Getting in Touch

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The “power of touch” floods through Mercy High.

The "power of touch" floods through Mercy High.
The “power of touch” floods through Mercy High.

It is a well-researched fact that humans communicate in many different ways, through words, actions, looks, or posture.  It’s easy to not put much thought into how you interact with the people around you, but the way we communicate often shapes the way we connect and establish relationships.  One of the most universal means of communication, that doesn’t change despite who you are or what language you speak, is physical contact.  Random touches throughout the day such as a hug or pat on the back have proven to affect our well-being more than we may realize.

“It is the first language we learn, our richest means of emotional expression,” said Dacher Keltner, a professor of psychology at the University of California, Berkeley, in his book Born to Be Good: The Science of a Meaningful Life.

The emotions we express through physical contact are not only important, but can also be communicated quicker and more accurately than words.

In a series of experiments led by Matthew Hertenstein, a psychologist at DePauw University in Indiana, volunteers attempted to communicate a list of emotions to a blindfolded stranger through only physical contact.  These volunteers were able to express eight definite emotions— anger, fear, disgust, love, gratitude, sympathy, happiness, and sadness—, some with up to 78 percent accuracy.

“I think that a hug can truly change someone’s mood,” said junior Abby Rosler. “I also think that a loving tap on the shoulder can make someone feel happier.”  Although it may seem farfetched, simple touches do have a real effect on people’s temperaments.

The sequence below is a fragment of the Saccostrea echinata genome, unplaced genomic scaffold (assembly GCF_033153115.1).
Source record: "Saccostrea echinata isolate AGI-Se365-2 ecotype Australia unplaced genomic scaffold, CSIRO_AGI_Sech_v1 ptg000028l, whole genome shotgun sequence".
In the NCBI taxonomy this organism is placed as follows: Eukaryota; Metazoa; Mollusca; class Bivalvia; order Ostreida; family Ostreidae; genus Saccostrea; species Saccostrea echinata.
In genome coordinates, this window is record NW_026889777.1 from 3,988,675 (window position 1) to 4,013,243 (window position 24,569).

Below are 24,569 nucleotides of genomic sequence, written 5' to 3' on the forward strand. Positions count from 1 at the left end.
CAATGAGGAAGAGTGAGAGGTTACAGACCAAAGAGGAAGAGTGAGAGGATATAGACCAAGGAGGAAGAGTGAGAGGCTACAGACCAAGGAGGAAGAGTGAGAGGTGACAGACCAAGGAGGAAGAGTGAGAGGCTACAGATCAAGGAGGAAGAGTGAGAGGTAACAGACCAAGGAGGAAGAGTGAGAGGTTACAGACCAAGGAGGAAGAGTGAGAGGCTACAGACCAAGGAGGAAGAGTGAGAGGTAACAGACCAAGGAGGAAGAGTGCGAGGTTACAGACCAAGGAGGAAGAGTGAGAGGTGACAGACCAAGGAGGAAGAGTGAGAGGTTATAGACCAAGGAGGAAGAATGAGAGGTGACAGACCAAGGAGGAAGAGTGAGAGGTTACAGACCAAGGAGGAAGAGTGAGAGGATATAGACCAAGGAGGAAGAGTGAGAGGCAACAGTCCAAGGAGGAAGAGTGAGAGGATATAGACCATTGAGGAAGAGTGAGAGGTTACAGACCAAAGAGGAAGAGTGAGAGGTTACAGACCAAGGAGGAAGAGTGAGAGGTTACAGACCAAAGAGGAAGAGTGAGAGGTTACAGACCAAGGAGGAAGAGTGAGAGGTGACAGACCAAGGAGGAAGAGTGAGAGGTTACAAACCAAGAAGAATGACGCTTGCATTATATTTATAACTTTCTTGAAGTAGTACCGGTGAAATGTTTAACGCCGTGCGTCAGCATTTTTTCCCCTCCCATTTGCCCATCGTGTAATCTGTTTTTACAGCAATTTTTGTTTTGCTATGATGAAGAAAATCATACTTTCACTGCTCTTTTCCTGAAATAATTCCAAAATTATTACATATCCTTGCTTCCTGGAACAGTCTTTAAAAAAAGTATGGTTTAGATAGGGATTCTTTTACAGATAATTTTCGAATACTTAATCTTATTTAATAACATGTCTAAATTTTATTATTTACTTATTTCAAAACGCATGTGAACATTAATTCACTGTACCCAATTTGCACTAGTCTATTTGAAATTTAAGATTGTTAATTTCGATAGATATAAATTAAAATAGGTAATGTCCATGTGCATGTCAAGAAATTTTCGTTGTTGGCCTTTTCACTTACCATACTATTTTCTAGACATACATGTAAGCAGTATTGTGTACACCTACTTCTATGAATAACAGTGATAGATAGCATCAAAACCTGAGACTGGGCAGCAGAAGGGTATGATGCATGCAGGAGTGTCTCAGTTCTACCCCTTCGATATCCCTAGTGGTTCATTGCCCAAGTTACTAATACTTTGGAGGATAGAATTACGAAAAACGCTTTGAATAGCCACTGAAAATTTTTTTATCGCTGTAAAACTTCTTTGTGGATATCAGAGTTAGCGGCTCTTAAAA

“Stimulating touch receptors under the skin can lower blood pressure and cortisol levels, effectively reducing stress,” said Dr. Hertenstien in his article “The Communication of Emotion via Touch”.  This is usually because a warm touch from another person can set off a release of oxytocin, a hormone that creates a sense of security.

“My family had always been really big on giving each other kisses and hugging each other and we’ve proven to be a pretty strong family unit,” said junior Jacqueline Welday.

Being physically close to the people around you, not just your family, can often improve relationships, but unfortunately it seems to be becoming increasingly more uncommon.

“Most of us, whatever our relationship status, need more human contact than we’re getting,” said Dr. Hertenstein. “Compared with other cultures, we live in a touch-phobic society that’s made affection with anyone but loved ones taboo.”

It is possible that our aversion to physical contact is caused by a shrinking comfort zone, since behavioral scientists have found that Americans need about two to four feet more personal space in public than Europeans do to feel comfortable.  Because of this lessening tactile sense, it is important to be conscious of the ways and how often you touch the people around you.

“Whenever I see someone is sad, my very first instinct is to give them a hug before I even say anything to them,” said Welday.  Comforting other people through physical contact is a valuable way to build relationships, and receiving such comfort is just as beneficial.

There is much to be gained from being a touchy person, or merely being around one, especially when we keep in mind that physical contact not only improves our health, but also helps us connect better to the people in our lives.